Biofuels research paper considered one of most influential studies of the last 10 years in its field

Imperial authored Science paper named one of the most influential in its field.

By Danielle Reeves
Friday 24 October

Biofuels 'manifesto' creates a stir in scientific circles

An Imperial co-authored research paper mapping the way forward for sustainable biofuel production has been named one of the most influential studies of the last 10 years in its field.

The paper, titled 'The path forward for biofuels and biomaterials' appeared in the journal Science in 2006, and has been cited in over 150 subsequent academic studies, according to Thomson Sciencewatch's Essential Science Indicators, a resource which tracks research performance and trends in science.

Professor Richard Templer, Director of Imperial's Porter Institute for bioenergy and biomaterials research, one of the authors of the 2006 paper, explains that it was intended as a manifesto for the sustainable production of fuel, power, chemicals and materials in integrated biorefineries of the future.

One of the key points raised in the paper, Professor Templer says, is that the whole plant needs to be used, not just the bits from which its easy to extract sugar to make alcohol to burn as fuel:

Sugars, which can be used to produce alcohol as fuel, are found in many different parts of a plant," he says. "They are the basic building blocks of cellulose and lignin, the long chain polymers which form cell walls, keep plants upright and form constitute 80 per cent of the plant's mass above ground.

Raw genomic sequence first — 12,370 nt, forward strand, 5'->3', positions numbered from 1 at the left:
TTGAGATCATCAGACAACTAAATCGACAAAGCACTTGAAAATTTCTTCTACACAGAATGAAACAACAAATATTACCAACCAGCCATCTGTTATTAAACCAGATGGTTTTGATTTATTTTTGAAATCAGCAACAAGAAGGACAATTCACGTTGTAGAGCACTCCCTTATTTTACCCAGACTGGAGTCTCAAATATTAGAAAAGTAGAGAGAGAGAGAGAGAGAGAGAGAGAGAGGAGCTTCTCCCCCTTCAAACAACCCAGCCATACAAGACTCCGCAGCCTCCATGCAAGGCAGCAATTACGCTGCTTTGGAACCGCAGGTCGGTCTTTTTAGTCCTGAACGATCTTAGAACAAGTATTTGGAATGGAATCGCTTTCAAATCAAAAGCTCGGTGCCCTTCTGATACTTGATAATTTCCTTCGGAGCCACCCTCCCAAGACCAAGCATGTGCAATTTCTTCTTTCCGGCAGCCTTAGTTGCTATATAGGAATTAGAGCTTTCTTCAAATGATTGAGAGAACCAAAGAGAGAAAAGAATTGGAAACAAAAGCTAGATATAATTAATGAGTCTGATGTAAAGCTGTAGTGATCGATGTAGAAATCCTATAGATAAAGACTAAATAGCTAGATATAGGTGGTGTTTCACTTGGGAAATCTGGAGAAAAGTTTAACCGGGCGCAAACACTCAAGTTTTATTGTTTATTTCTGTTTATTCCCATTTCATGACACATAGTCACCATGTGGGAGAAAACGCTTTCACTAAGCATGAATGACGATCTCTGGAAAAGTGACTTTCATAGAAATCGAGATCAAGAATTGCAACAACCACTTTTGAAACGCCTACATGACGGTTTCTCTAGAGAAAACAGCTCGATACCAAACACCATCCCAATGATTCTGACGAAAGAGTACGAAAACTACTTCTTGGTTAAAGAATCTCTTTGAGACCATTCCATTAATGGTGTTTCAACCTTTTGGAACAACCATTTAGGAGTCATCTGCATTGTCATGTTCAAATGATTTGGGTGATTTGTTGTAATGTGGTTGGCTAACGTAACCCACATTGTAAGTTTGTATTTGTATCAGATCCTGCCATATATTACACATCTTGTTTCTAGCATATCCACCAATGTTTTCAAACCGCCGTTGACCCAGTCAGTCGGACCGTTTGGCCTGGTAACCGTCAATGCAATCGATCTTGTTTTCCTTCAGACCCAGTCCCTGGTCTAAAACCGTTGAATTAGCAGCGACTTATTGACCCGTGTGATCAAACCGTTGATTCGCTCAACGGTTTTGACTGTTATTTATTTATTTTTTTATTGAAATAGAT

"Getting sugars out of these parts of plants is not easy because cell walls are designed by nature to be tough to break down. But it’s vital that we find economic, environmentally friendly ways of doing so, to get the maximum value out of the plants we use for producing fuels and chemicals.”

Since this Science paper was published, the authors have been working on developing a number of new technologies. One of these can release the sugars available in cell walls without using much energy or releasing large amounts of greenhouse gases. Professor Templer says they will soon be describing this new method which they feel could have a major impact on the efficiency of biofuels production, making this kind of green energy a commercially and environmentally viable alternative to fossil fuels.

Commenting on the reaction to the paper in the scientific community, he said: "We're all very pleased to see that our paper has been taken on board and cited by so many other scientists working in this field. Despite some opposition to biofuels from non governmental organisations and politicians, plant-derived fuel and energy will be a vital technology in reducing carbon dioxide emissions as the world makes the transition to other energy forms and this will be especially true for the developing world.

"Plants will, in the long term, be our only source of organic chemicals and materials. The integrated biorefinery we described in the paper will be the focus for the future sustainable use of plants."

Read  The path forward for biofuels and biomaterials.



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